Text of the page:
Summary: God calls us to decide for Jesus, even when doing so divides families and friends.
Two snowflakes drop softly from a dark cloud. The wind twists and twirls these “friends,” so that appear to play “Tag, you’re it!” One bumps the other, then jumps away; the second chases and almost reaches his “opponent.” They bounce up and down, giggling as they swing around one another. Eventually they land, separated only by an inch, where they will lie until the summer thaw. But what an inch it is. In God’s providence, they lie on opposite sides of the “Continental Divide.” High in the Rockies, they are close enough to “see” one another. But the small division leads inexorably to a vast separation. One will travel to the Atlantic Ocean, the other to the Pacific.
Jesus separates all people—he is the divine Continental Divide. Where you fall may not seem far from another, but differing allegiances flow to an ocean of separation. We are reading today of responses to Jesus’ teaching. This asks us: where are we in the process? What do we really believe? Will we pay the cost of division?
[Read John 7.40-52. Pray.]
The story is told that John Wesley, a founder of Methodism, changed his view about church division after a dream in which he was first transported to the gates of Hell. He asked, “Are there any Presbyterians here?” “Yes,” was the reply. “Any Roman Catholics?” “Yes.” “Any Congregationalists?” “Yes.” He hesitated, then said, “Not any Methodists, I hope!” To his dismay the answer was “Yes.”
Suddenly in his dream he stood at the gate of Heaven. Once again he asked, “Are there any Presbyterians here?” “No,” was the reply. “Any Roman Catholics?” “No.” “Any Congregationalists?” “No.” Then he asked the question which most interested him: “Are there any Methodists here?” He was shocked to receive the same stern reply, “No!”
“Well then,” he asked in surprise, “please tell me who IS in Heaven?” “CHRISTIANS!” was the jubilant answer. From that dream Wesley determined that unity was essential to the church’s success in her mission.
What are we to think of division? Some today agree with Wesley: division is one of our greatest sins. We must unify at any cost. Others believe any effort toward unity necessarily involves compromise; therefore we must avoid it. Jesus prayed for unity; yet he preached that we must leave even father and mother for his sake and the gospel. When shall we divide?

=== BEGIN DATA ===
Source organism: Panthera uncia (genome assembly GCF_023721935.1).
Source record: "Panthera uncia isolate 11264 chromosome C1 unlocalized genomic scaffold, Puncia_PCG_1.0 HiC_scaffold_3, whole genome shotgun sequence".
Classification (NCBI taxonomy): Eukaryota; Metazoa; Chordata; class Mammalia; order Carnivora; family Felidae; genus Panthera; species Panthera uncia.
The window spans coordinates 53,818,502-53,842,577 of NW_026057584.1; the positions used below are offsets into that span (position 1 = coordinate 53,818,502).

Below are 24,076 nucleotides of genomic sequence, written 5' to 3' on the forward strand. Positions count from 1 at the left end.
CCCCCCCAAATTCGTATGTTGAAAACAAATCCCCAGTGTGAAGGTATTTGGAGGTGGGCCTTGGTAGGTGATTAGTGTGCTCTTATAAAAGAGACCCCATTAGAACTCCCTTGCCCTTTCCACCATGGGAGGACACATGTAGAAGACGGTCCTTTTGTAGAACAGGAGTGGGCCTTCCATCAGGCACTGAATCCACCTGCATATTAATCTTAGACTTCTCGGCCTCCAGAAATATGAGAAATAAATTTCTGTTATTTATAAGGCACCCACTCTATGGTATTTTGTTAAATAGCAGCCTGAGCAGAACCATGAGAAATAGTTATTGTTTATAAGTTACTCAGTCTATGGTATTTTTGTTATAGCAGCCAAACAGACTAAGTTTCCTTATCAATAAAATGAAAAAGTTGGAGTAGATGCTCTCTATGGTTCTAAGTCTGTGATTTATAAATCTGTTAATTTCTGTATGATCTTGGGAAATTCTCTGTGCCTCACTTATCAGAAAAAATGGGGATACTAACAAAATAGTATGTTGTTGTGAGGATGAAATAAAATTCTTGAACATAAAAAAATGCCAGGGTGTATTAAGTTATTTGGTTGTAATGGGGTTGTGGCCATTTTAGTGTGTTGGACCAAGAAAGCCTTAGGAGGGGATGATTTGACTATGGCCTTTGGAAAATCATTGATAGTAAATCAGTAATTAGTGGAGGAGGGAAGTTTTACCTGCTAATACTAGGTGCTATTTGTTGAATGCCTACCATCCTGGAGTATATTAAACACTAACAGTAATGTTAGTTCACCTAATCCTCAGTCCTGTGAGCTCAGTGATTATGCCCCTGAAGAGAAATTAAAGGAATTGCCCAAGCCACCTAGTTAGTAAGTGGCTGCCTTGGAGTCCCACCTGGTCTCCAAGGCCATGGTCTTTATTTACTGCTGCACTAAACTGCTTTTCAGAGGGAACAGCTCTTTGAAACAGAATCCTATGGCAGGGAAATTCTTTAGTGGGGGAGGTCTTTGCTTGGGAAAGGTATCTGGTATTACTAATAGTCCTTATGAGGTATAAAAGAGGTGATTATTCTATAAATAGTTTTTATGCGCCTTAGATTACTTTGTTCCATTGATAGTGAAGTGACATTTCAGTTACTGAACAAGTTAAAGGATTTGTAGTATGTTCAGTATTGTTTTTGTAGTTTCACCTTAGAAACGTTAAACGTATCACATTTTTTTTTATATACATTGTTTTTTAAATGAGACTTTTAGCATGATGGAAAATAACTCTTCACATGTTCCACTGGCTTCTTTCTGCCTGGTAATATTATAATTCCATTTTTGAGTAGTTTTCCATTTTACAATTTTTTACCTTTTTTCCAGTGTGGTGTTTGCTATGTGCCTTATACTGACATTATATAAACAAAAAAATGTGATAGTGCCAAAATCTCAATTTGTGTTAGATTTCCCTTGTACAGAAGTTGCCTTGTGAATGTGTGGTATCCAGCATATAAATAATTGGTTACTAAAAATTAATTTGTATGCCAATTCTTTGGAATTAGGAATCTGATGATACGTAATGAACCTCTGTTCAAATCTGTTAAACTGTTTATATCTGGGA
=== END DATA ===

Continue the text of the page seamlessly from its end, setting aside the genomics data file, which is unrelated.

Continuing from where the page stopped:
Whether knowingly or not, the people who heard Jesus illustrate for us Biblical principles for unity and division. God describes reactions to Jesus so that we will bring into our lives two responses: first, we must divide over Jesus; second, we must decide about Jesus.
1. We Must Divide Over Jesus (John 7.40-44)
The key word in the first paragraph is in verse 43: “So there was a division among the people over him.” Some (v. 40), think he is “the prophet.” Moses promised Israel (Deuteronomy 18.15 ff): “The LORD your God will raise up for you a prophet like me from among you, from your brothers—it is to him you shall listen…. And the LORD said to me, ‘…I will raise up for them a prophet like you…. And I will put my words in his mouth, and he shall speak to them all that I command him.’” Earlier in his ministry, Jesus multiplied a few loaves of bread and two fish into a feast for thousands. Because this miracle looked so much like Moses’ manna, people immediately began to say, “This is indeed the Prophet who is to come into the world!” (John 6.14).
Others (v. 41) disagreed. They thought Jesus might be the Christ, the Messiah, the One expected to grab the throne of David and rescue and restore Israel to her former glory. Jewish expectations at the time of Jesus never imagined the prophet and the Christ being the same man.
“No way!” was the response from those who disbelieved Jesus could possibly be the Messiah: “The Christ would be born in Bethlehem of the line of David,” (and they were correct). But since Jesus grew up in Nazareth of Galilee, they assumed he did not meet either criteria.
Some, of course, agreed with the church leadership—they wanted to arrest him. Nor were these the only negative opinions. Some said he was out of his mind, and others were sure he was demon-possessed. God accurately records this diversity of opinions to get you to verse 43: “There was a division over Jesus.”
The word “division” translates the Greek word, [schisma], from which we get the English word, "schism." [schisma] is used 6 times in the New Testament.
Matthew and Mark both record Jesus’ explaining that if you sew a piece of unshrunk cloth on an old garment, the patch will shrink and make a worse tear [schisma]. So we know a [schisma] is a ripping apart, hence a division.